Ingredients

  • 3 firm, barely ripe avocados
  • 1 (1-pound) package thin-cut bacon (20 slices)
  • 1 tablespoon Taco Seasoning
  • ½ cup salsa, for serving

How to Make It

  1. Preheat the oven to 425°F. Line a rimmed baking sheet with parchment paper.
  2. Peel and pit the avocados, then slice them into thick-cut french fry shapes. Wrap each slice with bacon and secure with a toothpick. Season with the taco seasoning.
  3. Bake for 12 to 14 minutes, until the bacon is crisp. Serve with salsa.

Nutritional value

Nutritional Value

Apart from their buttery and bland or nutlike taste, avocado is a good source of nutrients, vitamins and minerals. Consuming 30 gram of avocado offers 4.62 g of Total Fat, 0.439 mg of Vitamin B5, 27 µg of Vitamin B9, 0.086 mg of Vitamin B6, 0.051 mg of Copper, 2 g of Total dietary Fiber, 6.3 µg of Vitamin K, 0.59 mg of Vitamin E, 0.574 mg of Vitamin B3 and 0.043 mg of Vitamin B2. Moreover many Amino acids  0.007 g of Tryptophan, 0.022 g of Threonine, 0.025 g of Isoleucin,  0.042 g of Leucine, 0.039 g of Lysine, 0.011 g of Methionine and 0.008 g of Cystine are also found in 30 gram of avocado.

Health benefits of Avocado

Avocados contain nearly 20 vitamins and minerals including potassium, vitamin E, vitamin C, B vitamins, and folic acid. They are rich sources of heart-healthy monounsaturated fat and dietary fiber with roughly 50 calories per 1-ounce serving. The high fat content of avocados promotes satiety; helps regulate blood sugar, aids in hormone regulation, and in the absorption of essential fat-soluble vitamins.

In addition to monounsaturated fat, avocados also contain phytosterols, plant sterols that compete with cholesterol for absorption, thus helping reduce blood cholesterol levels. What’s more, research suggests that avocados may reduce markers of inflammation associated with heart disease.

Numerous studies show that it has powerful beneficial effects on health. Here are some of the health benefits of avocado that are supported by scientific research.

1. Help Prevent Cancer

There is limited proof that avocado may be beneficial in preventing cancer. One research showed that it may help reduce side effects of chemotherapy in human lymphocytes. Avocado extract has also been shown to prevent the growth of prostate cancer cells. However, keep in mind that these researches were done in isolated cells and don’t really prove anything about what happens in a living, breathing human.(1), (2)

2. Protects Your Eyesight

Not only does avocado help you with antioxidant absorption from other foods, but the fruit is also rich in antioxidants itself. Some of the antioxidants found in avocado are Lutein and Zeaxanthin, which are vital for eye health and eyesight. Some researches have come up with the results where these antioxidants are associated with the reduced risk of cataracts and macular degeneration, particularly common in the elderly. As a result, consuming sufficient amount of avocado will provide your body with benefits for your eyes over the long term.(3), (4), (5), (6)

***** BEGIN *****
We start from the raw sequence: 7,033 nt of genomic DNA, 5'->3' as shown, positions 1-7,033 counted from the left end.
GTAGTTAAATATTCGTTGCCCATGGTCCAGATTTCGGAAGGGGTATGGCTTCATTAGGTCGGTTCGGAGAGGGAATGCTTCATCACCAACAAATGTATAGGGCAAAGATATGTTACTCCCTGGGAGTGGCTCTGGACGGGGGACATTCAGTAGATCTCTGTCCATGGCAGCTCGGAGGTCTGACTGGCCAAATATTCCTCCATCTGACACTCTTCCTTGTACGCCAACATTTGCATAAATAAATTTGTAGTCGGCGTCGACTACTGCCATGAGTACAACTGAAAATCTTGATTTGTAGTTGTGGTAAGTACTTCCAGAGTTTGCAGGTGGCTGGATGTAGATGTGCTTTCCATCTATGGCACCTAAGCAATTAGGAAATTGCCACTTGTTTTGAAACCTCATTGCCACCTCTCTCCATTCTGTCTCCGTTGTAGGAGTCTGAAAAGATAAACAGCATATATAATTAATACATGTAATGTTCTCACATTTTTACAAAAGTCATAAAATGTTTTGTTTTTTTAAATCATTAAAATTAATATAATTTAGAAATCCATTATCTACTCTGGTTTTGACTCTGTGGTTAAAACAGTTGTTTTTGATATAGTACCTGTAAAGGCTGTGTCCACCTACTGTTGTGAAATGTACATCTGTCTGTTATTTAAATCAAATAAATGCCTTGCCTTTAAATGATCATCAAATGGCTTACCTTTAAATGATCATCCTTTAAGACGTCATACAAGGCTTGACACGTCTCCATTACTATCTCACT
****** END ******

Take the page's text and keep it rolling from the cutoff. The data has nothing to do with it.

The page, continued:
3. Provides Dental Care

Consumption of avocado will bring back the freshness in your breath. Many people struggle with bad breath due to indigestion or an upset stomach. Halitosis is the main cause of bad breath, but it can be removed by improving digestive health.

The antibacterial and antioxidant properties of flavonoids found in avocado help you get rid of bad breath because they have the ability to kill the bacteria in your mouth. Additionally, avocado has been related with preventing oral cancers.(7)

4. Contain More Potassium than Bananas

Potassium is a nutrient that most people aren’t getting enough of. This nutrient helps maintain electrical gradients in the body’s cells and serves various important functions. Avocados are actually very high in potassium… with a 100 gram (3.5 ounce) serving containing 14% of the RDA, compared to 10% in bananas, which are a typical high potassium food. Several studies show that having a high potassium intake is related to reduced blood pressure, a major risk factor for heart attacks, strokes and kidney failure.(8), (9), (10)

5. Beneficial for Pregnant Women

One research concluded that, avocado is a great choice for pregnant women because it contains a great amount of folic acid, which is significant for preventing birth defects such as spina bifida and neural tube. The B vitamin is essential and this is the reason why doctors recommend high amounts of avocado intake before and during pregnancy. Avocado contains around 45 mcg of folate per half-cup; more than any other fruit. Vitamin K is yet another valuable nutrient for pregnant women.

Luckily for moms-to-be, it is also found in high concentration in avocado. Deficiency in vitamin K causes bleeding, or VKDB, which is a condition where newborn babies cannot stop bleeding because their blood does not contain enough Vitamin K. Consuming vitamin K rich fruits during pregnancy help you pass more of it to your unborn child.(11)

6. Good for Constipation

Despite their creamy texture, avocados are actually a high fiber food, with 8 grams of both soluble and insoluble fiber per cup of the fresh fruit.

This fiber is beneficial for improving digestion, encouraging regular bowel movements and well known to help prevent constipation. In fact, avocados are often recommended as a mild laxative for people having trouble going to the toilet. If you’ve been having problems with elimination, whether constipation or diarrhea, then getting more fiber-rich foods like avocados can definitely help keep you regular.

The fiber in avocados isn’t just good for constipation either, it also helps lower your risk of colon cancer and can even assist in losing weight by making you feel more full and wanting to eat less.